“The search for happiness is one of the chief sources of unhappiness.” — Eric Hoffer
“As soon as an American baby is born, its parents enter into an implicit contractual obligation to answer any question about their hopes for their tiny offspring’s future with the words: “I don’t care, as long as he’s happy” (the mental suffix “at Harvard” must remain unspoken).
Happiness in America has become the overachiever’s ultimate trophy. A vicious trump card, it outranks professional achievement and social success, family, friendship and even love. Its invocation can deftly minimize others’ achievements (“Well, I suppose she has the perfect job and a gorgeous husband, but is she really happy?”) and take the shine off our own.
This obsessive, driven, relentless pursuit is a characteristically American struggle — the exhausting daily application of the Declaration of Independence. But at the same time this elusive MacGuffin is creating a nation of nervous wrecks. Despite being the richest nation on earth, the United States is, according to the World Health Organization, by a wide margin, also the most anxious, with nearly a third of Americans likely to suffer from an anxiety problem in their lifetime. America’s precocious levels of anxiety are not just happening in spite of the great national happiness rat race, but also perhaps, because of it.
As a Brit living in the United States, I am acutely aware of the cultural difference between attitudes to happiness here and at “home.” Thomas Jefferson knew what he was doing when he wrote that “pursuit of happiness” line, a perfectly delivered slap in the face to his joy-shunning oppressors across the pond. The British are generally uncomfortable around the subject, and as a rule, don’t subscribe to the happy-ever-after. It’s not that we don’t want to be happy, it just seems somehow embarrassing to discuss it, and demeaning to chase it, like calling someone moments after a first date to ask them if they like you.
Evidence of this distinction is everywhere.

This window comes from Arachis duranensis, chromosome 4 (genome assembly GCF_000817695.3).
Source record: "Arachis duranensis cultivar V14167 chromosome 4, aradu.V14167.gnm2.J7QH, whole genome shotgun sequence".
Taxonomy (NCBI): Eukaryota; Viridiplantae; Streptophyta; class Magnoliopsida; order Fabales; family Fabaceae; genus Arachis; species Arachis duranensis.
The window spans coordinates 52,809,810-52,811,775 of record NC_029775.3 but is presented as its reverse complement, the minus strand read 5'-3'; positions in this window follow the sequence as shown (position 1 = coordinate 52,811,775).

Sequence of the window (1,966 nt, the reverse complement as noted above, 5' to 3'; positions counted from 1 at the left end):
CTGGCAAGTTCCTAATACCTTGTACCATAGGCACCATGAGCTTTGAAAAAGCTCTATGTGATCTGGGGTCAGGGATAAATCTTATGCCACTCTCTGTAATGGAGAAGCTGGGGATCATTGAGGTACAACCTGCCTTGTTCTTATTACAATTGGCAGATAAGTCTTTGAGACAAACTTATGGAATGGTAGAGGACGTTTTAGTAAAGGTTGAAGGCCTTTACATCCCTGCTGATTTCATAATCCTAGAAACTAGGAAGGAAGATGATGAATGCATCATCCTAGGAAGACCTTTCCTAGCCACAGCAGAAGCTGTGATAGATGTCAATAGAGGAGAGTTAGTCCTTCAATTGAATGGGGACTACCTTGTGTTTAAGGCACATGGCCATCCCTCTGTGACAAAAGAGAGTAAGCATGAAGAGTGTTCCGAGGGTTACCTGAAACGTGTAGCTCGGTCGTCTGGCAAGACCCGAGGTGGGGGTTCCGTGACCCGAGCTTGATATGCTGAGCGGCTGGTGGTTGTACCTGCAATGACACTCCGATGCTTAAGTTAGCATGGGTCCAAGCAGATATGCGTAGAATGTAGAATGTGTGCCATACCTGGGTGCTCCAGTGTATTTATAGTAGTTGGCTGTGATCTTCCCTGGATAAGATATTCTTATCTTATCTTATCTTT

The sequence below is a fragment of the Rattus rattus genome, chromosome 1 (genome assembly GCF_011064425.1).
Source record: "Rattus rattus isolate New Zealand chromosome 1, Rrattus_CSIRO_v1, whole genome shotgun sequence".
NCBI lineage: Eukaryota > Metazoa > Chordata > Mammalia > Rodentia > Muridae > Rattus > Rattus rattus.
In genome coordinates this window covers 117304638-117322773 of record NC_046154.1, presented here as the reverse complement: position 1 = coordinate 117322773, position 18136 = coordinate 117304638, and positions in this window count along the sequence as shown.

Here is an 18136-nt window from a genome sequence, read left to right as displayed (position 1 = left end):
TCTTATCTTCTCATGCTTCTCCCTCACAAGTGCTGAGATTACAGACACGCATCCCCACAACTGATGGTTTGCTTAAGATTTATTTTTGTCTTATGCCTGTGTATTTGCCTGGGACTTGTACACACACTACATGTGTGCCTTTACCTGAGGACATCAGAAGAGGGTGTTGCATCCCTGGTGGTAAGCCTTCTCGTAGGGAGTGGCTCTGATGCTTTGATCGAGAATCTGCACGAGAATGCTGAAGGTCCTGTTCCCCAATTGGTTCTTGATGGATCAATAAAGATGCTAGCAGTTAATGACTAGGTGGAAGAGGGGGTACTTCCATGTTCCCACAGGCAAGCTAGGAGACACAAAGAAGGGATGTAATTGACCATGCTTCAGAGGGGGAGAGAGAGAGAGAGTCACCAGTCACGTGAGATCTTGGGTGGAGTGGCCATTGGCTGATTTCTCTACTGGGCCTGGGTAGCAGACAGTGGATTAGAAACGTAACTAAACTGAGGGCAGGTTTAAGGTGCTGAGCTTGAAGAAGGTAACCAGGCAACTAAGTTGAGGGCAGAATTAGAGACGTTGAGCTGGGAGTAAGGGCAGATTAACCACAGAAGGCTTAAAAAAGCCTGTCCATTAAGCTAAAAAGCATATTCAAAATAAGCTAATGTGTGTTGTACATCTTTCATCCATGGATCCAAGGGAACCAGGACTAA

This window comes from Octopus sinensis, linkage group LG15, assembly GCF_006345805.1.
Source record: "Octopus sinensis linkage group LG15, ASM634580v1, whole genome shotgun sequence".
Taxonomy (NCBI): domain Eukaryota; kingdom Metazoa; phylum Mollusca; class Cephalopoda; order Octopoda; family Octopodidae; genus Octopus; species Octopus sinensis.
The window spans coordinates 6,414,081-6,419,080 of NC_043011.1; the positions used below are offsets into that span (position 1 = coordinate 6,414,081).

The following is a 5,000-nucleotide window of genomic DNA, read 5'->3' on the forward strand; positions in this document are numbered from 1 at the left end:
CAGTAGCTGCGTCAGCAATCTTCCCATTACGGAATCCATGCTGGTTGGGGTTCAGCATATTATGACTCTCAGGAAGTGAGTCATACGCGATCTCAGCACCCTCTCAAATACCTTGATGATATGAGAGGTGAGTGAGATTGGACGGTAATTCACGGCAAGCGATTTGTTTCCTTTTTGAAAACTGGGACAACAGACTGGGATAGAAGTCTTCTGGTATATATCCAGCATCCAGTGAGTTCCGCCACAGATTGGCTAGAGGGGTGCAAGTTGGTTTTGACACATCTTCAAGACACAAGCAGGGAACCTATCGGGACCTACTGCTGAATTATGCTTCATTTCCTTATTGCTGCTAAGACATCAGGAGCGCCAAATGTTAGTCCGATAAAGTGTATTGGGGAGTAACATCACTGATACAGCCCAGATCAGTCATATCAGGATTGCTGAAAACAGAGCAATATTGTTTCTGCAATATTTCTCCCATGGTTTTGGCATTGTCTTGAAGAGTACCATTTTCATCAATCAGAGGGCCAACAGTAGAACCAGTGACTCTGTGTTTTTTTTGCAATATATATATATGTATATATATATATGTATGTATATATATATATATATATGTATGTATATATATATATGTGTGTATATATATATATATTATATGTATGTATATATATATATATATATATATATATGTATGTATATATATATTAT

Blindfold me and read out the Facebook statuses of my friends, without their names, and I will tell you which are American and which are British.
Americans post links to inspirational stories, and parenting blogs packed with life lessons. (British parenting blogs tend to be packed with despair and feces.) My American friends post heartwarming messages of support to one another, and often themselves, while my British cohort’s updates are usually some variation on “This is rubbish.”
Even the recent grand spectacle of the London 2012 Olympic Games told this tale. The opening ceremony, traditionally a sparklefest of perkiness, was, with its suffragist and trade unionists, mainly a celebration of dissent, or put less grandly, complaint. Still, this back door approach to national pride propelled the English into a brief and unprecedented stint of joyous positivity — lasting for the exact duration of the Games. For three weeks I was unable to distinguish my British friends’ Facebook statuses from those of my American ones.
The transformation wasn’t absolute of course. Anyone watching a few minutes of the BBC Olympic coverage would have noticed that the average British person sounds painfully awkward forming the syllables of the phrase “hopes and dreams,” which trips lightly off the American tongue. Our queen, despite the repeated presence of a stadium full of her subjects urging in song that she be both happy and glorious, could barely muster a smile, staring grimly through her eyeglasses and clutching her purse on her lap as if she might be mugged.
Cynicism is the British shtick. When happiness does come our way, it is entirely without effort, as unmeritocratic as a hereditary peerage. By contrast, in America, happiness is work. Intense, nail-biting work, slogged out in motivational seminars and therapy sessions, meditation retreats and airport bookstores. For the left there’s yoga, for the right, there’s Jesus. For no one is there respite.